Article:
Crawl Across the Ocean

Thursday, November 25, 2004

Partisanity = Part-insanity

I followed a link from View From Seymour, to George Lakoff's writing on the topic of framing discussions to highlight the values you want to highlight.

Despite the protestations of being non-partisan, the page read (to me) as follows:

1. Conservatives are using framing to get their message out and it is proving to be an effective weapon in the battle for American hearts and minds

2. Liberals need to adopt use of this weapon as well.

3. Here's an example of how to do it.

Leaving aside the (interesting in its own right) theory of framing discussions, I was struck most by yet another example of the incredibly partisan nature of discourse in the U.S.

It seems that when writing about something with potential bearing on U.S. politics, no study or source can be quoted without either: a) defending the non-partisan nature of the study/source, b) admitting that the study/source is a partisan for your side but arguing that what they say is still at least somewhat valid or, best of all, c) noting that the study/source is actually from the opposing team.

The underlying assumption (by Democrats) is that Republican supporters will twist the facts (and make things up), to the extent that what they say is not even worth listening to (unless it supports a Democrat point) and the same is true in reverse.

At some point, I wonder if the concept of objective truth gets lost. Consider a random voter, Mr. X, who is faced with a referendum on a flat tax proposal. Mr. X could try to figure out whether a flat tax will be good for him and the country or not, but if everything he has available to read is just pro-tax or anti-tax spin and is probably just lies, what's the point? If all Republicans are going to support it whether they think it's a good idea or not and all Democrats are likewise going to oppose it, then he will be unable to get any sense of a general consensus of opinion on the topic. In the end, Mr. X will just vote for whoever best framed the issue in terms of his values, or better yet, just vote for whoever seems the most trustworthy (i.e. vote for the person with the most symmetrical face).

Even on something as clear and straightforward as global warming, the 'teach the controversy' approach can create an appearance of two sides with equally valid but different points of view, both of which are just trying to 'spin' the issue to their benefit. And then the reaction is to say, 'who knows who is really telling the truth?' Living inside this us-against-them, all-spin, U.S. prism, even otherwise intelligent people like Andrew Sullivan can get drawn into just offering their readers two opposing opinions on global warming and saying that they should decide, as if this is representative of the current state of thought on this issue (among those who know what they are talking about).

The media in the U.S. reinforces this trend. It avoids taking positions on anything the least bit potentially controversial and when opinions are needed it goes to a talking head format in which an equal number of partisan representatives do their best to frame/spin the issue in their favour.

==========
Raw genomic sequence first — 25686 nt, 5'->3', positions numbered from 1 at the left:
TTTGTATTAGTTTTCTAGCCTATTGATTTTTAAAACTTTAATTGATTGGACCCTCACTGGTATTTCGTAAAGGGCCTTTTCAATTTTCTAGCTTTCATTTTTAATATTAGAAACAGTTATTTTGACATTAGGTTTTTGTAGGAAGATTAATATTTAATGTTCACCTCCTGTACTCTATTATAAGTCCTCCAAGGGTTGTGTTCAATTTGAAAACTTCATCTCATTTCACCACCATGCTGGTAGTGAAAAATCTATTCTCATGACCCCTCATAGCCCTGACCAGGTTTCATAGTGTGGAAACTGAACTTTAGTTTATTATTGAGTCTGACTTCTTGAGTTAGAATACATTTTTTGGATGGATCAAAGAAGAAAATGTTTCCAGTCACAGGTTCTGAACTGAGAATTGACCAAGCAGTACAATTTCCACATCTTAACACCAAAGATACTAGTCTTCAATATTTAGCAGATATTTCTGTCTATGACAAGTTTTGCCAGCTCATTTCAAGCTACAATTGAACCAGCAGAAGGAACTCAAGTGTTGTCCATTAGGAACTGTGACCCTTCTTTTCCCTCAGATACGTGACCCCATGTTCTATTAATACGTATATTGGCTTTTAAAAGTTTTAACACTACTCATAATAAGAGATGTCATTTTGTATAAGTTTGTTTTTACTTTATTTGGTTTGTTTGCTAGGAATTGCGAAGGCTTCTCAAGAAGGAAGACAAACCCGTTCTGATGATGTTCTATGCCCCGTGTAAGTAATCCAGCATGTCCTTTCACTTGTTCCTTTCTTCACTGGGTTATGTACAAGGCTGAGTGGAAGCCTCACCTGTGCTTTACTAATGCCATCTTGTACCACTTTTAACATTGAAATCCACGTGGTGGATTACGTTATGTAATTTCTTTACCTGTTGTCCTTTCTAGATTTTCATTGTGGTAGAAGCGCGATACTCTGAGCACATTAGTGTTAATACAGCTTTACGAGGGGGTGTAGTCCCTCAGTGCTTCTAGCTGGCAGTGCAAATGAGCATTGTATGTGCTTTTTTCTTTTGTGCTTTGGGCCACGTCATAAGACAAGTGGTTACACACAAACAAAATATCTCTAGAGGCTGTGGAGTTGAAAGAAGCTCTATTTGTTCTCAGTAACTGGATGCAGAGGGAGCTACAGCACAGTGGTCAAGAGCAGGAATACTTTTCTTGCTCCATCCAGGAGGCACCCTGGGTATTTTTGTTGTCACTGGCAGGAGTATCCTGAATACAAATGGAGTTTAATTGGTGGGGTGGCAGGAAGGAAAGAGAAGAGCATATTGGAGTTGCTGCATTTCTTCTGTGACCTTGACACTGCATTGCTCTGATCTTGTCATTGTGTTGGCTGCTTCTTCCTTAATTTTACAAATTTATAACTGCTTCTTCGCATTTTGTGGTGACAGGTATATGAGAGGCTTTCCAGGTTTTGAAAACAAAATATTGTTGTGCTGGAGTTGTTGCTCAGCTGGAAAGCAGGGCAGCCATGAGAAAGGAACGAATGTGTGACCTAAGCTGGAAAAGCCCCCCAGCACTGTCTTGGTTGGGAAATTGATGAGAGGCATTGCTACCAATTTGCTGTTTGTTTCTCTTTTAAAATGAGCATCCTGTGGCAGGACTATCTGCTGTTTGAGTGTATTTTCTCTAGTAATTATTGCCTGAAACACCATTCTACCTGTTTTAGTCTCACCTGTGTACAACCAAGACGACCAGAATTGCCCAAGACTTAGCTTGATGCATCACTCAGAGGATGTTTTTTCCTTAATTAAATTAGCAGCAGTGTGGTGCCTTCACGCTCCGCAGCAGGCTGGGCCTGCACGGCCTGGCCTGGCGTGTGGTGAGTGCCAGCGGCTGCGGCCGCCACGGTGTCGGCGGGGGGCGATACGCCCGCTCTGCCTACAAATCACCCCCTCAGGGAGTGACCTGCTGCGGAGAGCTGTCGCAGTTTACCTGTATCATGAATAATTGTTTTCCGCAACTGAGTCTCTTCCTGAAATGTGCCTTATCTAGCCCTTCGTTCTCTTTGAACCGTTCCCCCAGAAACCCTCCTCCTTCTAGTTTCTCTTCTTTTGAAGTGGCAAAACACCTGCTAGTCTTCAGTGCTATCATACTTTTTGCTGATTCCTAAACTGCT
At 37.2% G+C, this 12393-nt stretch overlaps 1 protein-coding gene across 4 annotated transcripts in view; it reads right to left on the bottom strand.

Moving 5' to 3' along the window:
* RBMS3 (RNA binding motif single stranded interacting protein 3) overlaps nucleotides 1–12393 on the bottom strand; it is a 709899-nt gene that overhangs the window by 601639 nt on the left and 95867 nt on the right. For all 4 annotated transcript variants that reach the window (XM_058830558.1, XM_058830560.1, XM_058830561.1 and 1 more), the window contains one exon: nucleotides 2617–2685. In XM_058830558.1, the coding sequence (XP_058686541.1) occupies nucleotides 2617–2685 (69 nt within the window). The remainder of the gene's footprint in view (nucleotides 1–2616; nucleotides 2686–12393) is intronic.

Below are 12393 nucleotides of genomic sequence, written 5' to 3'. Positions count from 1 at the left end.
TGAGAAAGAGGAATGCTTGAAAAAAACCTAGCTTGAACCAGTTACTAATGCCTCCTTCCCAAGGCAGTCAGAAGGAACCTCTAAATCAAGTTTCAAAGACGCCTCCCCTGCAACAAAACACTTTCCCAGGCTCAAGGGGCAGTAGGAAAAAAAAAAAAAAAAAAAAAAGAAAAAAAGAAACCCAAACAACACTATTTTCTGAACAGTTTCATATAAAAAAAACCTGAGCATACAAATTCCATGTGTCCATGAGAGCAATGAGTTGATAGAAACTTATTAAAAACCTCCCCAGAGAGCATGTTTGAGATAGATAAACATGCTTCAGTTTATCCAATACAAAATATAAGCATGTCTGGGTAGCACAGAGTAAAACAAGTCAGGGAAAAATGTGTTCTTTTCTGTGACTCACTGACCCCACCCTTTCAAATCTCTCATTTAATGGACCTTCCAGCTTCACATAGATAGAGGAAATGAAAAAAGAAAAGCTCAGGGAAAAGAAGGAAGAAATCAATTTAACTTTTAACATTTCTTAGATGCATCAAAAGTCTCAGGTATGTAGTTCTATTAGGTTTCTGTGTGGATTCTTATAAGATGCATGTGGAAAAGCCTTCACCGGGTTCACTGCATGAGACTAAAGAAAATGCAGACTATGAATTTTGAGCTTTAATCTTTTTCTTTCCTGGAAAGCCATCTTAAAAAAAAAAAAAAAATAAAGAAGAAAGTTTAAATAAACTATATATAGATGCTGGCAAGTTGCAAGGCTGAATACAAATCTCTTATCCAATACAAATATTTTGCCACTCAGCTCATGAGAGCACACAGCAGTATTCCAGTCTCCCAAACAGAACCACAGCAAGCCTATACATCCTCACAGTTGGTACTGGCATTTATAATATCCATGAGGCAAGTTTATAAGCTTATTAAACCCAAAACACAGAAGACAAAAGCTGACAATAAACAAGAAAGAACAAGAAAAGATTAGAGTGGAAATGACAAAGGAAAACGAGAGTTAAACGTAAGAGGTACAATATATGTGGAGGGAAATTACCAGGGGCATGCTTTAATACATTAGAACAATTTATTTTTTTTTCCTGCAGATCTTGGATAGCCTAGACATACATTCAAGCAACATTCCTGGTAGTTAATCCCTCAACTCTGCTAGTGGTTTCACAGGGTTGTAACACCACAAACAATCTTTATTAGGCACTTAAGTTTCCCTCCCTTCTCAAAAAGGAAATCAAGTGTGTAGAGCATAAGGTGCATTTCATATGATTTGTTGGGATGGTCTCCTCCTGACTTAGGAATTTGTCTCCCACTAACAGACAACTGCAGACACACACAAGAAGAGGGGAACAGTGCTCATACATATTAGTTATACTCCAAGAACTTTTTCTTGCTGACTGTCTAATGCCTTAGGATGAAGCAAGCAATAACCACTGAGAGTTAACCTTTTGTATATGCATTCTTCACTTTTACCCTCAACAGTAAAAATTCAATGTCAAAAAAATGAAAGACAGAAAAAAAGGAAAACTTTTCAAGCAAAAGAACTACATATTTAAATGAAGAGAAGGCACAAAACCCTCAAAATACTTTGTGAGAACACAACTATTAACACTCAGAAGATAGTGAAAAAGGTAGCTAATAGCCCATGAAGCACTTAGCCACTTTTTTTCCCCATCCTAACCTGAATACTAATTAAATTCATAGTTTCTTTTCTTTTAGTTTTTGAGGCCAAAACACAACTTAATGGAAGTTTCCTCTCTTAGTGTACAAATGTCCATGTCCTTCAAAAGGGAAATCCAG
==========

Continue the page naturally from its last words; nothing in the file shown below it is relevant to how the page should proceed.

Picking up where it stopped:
The end result is that on any issue, regardless of the weight of the actual evidence, the testimony of those involved, the informed judgment of serious, knoweldgeable analysts, the rational arguments or the impact of similar policies enacted elsewhere, either side in the U.S. (Republican/Democrat) can take any position they like and it will be treated as a valid option to be weighted with equal consideration with whatever position the other party takes.

Supporters of both parties will look to their own partisan media outlets to reinforce their viewpoint and tell them why the other guys are wrong. The 'non-partisan' media will treat both options equally and will allow roughly equal time for both sides to make their case (and if they don't they will be accused of bias).

Obviously there are limits to this kind of thing. A party which supported a draft for example would have a hard time framing it well enough not to take a hit. More generally, the more close to home a policy hits, the more people will see through the spin to figure out how a policy affects them and vote accordingly. But to the extent that this paradigm does hold, a party in the U.S. can both propose and do pretty much whatever it wants - the only thing that will matter in the end is which party frames it's message better, and of course who seems more trustworthy (symmetrical).

OK, this was a long rambling post (silly me thinking that blogging would teach me to be more concise), but even if you didn't like it, I feel like writing it has brought me closer to understanding how Bush could be re-elected, so I still think it was worthwhile.

In a later post, I'll look at Canada and talk about why we are in a somewhat better position than the U.S. on this issue.

Update Jan 24, 2005: Some time after I wrote this post, I noticed that Paul Krugman has said the same thing much more concisely:

"The media are desperately afraid of being accused of bias. And that's partly because there's a whole machine out there, an organized attempt to accuse them of bias whenever they say anything that the Right doesn't like. So rather than really try to report things objectively, they settle for being even-handed, which is not the same thing. One of my lines in a column -- in which a number of people thought I was insulting them personally -- was that if Bush said the Earth was flat, the mainstream media would have stories with the headline: 'Shape of Earth--Views Differ.' Then they'd quote some Democrats saying that it was round."

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